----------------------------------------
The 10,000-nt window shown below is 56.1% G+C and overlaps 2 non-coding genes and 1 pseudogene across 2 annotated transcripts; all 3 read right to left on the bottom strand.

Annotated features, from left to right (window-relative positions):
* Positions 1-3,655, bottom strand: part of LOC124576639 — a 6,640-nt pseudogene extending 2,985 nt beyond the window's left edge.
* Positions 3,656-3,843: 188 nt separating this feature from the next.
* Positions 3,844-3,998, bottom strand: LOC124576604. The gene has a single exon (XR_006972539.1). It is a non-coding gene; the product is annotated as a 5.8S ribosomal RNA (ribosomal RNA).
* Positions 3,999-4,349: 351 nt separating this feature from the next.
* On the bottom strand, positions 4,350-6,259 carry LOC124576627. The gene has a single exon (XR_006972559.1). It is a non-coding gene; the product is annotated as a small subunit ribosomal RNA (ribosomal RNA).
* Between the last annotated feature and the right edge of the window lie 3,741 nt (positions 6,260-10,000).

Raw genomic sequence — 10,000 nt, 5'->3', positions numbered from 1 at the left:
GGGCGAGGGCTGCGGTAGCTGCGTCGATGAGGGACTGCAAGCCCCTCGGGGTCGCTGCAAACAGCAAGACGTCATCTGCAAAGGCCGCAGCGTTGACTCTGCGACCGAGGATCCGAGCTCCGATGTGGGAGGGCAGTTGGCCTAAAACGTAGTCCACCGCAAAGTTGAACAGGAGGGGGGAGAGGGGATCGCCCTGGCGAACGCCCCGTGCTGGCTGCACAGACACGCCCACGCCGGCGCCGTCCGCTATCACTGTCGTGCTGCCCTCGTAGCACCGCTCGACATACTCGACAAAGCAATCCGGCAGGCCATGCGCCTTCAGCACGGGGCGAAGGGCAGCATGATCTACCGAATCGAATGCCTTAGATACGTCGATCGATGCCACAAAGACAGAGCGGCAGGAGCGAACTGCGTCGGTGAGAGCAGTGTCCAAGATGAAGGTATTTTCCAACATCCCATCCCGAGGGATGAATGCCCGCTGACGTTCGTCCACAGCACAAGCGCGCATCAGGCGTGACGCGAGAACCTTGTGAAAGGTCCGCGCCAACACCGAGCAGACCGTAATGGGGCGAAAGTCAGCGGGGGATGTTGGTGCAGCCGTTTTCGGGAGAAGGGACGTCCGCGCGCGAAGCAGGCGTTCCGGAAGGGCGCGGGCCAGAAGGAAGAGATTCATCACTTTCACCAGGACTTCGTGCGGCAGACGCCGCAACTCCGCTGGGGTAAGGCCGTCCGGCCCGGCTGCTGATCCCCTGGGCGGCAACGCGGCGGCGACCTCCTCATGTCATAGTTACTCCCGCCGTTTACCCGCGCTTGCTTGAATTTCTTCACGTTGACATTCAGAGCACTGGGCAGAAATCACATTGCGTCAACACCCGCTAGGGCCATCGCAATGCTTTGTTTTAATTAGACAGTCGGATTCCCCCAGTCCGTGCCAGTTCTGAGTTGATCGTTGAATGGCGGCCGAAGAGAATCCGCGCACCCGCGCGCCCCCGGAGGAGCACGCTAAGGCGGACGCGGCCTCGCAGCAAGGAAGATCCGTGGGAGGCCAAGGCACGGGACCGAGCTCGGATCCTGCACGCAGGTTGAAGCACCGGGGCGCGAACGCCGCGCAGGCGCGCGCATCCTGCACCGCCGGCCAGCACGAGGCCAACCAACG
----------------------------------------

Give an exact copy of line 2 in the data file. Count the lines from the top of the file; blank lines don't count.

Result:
Annotated features, from left to right (window-relative positions):